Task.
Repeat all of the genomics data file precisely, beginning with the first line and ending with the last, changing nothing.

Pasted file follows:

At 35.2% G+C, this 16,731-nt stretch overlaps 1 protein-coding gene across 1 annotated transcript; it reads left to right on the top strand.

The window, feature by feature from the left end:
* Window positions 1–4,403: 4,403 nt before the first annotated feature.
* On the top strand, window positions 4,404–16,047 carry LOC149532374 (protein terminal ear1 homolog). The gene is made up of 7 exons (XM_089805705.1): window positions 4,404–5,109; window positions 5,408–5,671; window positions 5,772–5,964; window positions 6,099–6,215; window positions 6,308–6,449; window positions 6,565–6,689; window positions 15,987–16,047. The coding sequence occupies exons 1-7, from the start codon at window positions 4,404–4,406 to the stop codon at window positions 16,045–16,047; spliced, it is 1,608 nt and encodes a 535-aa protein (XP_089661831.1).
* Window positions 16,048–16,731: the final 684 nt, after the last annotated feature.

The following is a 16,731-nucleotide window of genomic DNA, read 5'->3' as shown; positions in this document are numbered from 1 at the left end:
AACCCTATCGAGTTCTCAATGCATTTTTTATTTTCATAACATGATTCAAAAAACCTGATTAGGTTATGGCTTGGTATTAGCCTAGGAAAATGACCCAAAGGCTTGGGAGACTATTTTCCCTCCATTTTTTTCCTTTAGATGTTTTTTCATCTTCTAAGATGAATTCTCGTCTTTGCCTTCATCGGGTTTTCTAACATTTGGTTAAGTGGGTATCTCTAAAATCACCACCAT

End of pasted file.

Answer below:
At 35.2% G+C, this 16,731-nt stretch overlaps 1 protein-coding gene across 1 annotated transcript; it reads left to right on the top strand.

The window, feature by feature from the left end:
* Window positions 1–4,403: 4,403 nt before the first annotated feature.
* On the top strand, window positions 4,404–16,047 carry LOC149532374 (protein terminal ear1 homolog). The gene is made up of 7 exons (XM_089805705.1): window positions 4,404–5,109; window positions 5,408–5,671; window positions 5,772–5,964; window positions 6,099–6,215; window positions 6,308–6,449; window positions 6,565–6,689; window positions 15,987–16,047. The coding sequence occupies exons 1-7, from the start codon at window positions 4,404–4,406 to the stop codon at window positions 16,045–16,047; spliced, it is 1,608 nt and encodes a 535-aa protein (XP_089661831.1).
* Window positions 16,048–16,731: the final 684 nt, after the last annotated feature.

The following is a 16,731-nucleotide window of genomic DNA, read 5'->3' as shown; positions in this document are numbered from 1 at the left end:
AACCCTATCGAGTTCTCAATGCATTTTTTATTTTCATAACATGATTCAAAAAACCTGATTAGGTTATGGCTTGGTATTAGCCTAGGAAAATGACCCAAAGGCTTGGGAGACTATTTTCCCTCCATTTTTTTCCTTTAGATGTTTTTTCATCTTCTAAGATGAATTCTCGTCTTTGCCTTCATCGGGTTTTCTAACATTTGGTTAAGTGGGTATCTCTAAAATCACCACCAT